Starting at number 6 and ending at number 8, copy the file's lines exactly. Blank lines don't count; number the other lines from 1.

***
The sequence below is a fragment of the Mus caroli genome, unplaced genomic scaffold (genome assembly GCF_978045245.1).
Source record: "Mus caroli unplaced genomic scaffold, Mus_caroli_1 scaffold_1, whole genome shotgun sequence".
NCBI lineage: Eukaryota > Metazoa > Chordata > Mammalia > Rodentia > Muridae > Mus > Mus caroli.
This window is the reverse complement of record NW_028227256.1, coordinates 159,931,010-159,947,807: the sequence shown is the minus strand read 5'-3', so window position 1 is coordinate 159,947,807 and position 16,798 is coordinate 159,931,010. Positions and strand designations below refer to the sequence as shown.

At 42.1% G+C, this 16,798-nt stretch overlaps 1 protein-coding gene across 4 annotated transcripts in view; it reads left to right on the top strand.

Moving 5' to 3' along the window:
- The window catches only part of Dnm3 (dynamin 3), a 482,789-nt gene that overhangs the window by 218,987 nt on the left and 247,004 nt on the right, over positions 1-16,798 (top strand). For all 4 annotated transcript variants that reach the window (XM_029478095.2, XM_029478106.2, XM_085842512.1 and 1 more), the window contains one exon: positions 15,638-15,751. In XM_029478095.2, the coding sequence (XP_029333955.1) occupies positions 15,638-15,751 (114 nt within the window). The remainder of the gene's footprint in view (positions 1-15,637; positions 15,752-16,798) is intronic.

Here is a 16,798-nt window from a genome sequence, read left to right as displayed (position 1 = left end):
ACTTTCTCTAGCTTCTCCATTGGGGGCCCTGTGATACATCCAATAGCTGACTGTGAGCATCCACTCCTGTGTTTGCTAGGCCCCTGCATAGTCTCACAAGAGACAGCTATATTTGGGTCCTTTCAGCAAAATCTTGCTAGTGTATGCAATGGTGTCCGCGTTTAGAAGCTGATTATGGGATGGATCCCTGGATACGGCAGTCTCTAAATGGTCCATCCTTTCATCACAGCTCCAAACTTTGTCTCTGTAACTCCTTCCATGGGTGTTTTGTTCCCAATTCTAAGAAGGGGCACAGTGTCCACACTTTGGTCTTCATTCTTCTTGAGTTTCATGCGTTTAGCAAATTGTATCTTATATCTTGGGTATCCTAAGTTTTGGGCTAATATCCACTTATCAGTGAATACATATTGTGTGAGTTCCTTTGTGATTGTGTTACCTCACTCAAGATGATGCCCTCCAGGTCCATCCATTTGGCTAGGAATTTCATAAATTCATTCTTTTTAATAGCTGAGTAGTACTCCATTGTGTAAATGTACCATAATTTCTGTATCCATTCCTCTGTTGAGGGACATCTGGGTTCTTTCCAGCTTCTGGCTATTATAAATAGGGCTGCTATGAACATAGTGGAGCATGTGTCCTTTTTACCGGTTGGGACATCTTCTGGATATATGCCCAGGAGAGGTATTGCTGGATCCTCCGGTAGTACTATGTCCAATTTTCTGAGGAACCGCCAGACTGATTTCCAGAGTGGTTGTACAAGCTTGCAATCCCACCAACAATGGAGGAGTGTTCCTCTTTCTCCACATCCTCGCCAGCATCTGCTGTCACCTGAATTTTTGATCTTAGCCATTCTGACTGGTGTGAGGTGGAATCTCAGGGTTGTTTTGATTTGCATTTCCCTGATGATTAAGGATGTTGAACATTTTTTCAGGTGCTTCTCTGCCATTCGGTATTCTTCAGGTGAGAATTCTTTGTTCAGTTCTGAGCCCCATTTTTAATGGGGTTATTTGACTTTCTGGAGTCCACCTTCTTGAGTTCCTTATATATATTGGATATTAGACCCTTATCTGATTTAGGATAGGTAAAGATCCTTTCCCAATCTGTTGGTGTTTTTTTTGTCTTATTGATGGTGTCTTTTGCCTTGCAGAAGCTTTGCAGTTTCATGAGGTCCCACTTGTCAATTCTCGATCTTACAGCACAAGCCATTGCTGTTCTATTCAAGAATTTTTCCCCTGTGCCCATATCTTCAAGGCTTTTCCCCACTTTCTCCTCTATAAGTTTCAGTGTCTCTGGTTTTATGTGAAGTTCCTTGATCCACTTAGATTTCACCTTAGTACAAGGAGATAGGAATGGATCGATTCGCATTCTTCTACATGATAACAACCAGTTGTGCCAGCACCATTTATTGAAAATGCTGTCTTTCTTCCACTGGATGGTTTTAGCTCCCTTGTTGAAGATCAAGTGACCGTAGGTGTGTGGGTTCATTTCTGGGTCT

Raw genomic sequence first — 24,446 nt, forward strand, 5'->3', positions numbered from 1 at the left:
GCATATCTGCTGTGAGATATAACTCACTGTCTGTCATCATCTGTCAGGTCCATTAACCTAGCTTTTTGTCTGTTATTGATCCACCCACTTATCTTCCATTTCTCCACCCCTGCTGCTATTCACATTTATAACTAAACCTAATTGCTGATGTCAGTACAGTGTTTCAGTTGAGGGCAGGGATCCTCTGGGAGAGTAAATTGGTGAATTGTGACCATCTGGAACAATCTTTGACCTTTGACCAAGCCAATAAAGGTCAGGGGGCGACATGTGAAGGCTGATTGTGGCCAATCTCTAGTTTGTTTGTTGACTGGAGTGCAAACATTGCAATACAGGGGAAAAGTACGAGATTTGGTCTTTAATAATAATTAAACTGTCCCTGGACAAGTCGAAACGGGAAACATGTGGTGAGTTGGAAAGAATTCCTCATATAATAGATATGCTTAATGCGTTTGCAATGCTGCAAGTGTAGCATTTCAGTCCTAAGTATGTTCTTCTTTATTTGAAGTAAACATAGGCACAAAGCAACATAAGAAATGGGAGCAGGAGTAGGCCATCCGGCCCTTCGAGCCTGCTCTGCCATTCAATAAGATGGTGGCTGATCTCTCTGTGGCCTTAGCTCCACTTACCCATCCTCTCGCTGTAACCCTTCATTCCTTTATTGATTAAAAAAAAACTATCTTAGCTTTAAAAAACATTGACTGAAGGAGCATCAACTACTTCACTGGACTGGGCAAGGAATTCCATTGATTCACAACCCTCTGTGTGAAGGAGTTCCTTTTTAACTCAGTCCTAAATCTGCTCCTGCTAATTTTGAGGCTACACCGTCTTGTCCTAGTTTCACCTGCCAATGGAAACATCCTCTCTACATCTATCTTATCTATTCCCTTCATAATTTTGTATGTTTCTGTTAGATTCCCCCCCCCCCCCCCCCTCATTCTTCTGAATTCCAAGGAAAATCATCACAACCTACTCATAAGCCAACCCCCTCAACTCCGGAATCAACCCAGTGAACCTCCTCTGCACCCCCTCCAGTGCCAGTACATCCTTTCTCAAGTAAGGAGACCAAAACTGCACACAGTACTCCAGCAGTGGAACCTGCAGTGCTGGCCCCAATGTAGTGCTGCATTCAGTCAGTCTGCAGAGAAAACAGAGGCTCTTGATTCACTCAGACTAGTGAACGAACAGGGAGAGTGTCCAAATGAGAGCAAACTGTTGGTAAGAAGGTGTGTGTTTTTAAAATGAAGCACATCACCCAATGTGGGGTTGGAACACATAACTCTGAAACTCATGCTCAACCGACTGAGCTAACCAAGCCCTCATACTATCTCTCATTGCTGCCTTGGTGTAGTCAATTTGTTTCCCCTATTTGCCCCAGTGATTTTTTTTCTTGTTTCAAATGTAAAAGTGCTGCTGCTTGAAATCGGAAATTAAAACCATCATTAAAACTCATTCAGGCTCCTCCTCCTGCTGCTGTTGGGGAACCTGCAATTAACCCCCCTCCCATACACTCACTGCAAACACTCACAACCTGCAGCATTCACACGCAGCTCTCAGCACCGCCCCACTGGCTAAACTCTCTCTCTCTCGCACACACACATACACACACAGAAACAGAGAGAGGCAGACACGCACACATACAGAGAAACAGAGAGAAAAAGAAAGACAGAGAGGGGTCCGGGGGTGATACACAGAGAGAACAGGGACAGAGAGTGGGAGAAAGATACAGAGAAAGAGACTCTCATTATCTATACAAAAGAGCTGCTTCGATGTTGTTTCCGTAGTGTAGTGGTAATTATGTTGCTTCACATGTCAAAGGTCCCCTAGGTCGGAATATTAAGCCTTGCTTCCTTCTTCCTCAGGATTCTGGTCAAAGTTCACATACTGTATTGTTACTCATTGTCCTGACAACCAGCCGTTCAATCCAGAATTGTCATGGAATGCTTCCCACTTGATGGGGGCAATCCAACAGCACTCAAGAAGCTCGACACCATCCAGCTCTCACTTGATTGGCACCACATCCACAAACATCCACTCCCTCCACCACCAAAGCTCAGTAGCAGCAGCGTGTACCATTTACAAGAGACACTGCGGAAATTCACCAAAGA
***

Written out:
Moving 5' to 3' along the window:
- The window catches only part of Dnm3 (dynamin 3), a 482,789-nt gene that overhangs the window by 218,987 nt on the left and 247,004 nt on the right, over positions 1-16,798 (top strand). For all 4 annotated transcript variants that reach the window (XM_029478095.2, XM_029478106.2, XM_085842512.1 and 1 more), the window contains one exon: positions 15,638-15,751. In XM_029478095.2, the coding sequence (XP_029333955.1) occupies positions 15,638-15,751 (114 nt within the window). The remainder of the gene's footprint in view (positions 1-15,637; positions 15,752-16,798) is intronic.

Here is a 16,798-nt window from a genome sequence, read left to right as displayed (position 1 = left end):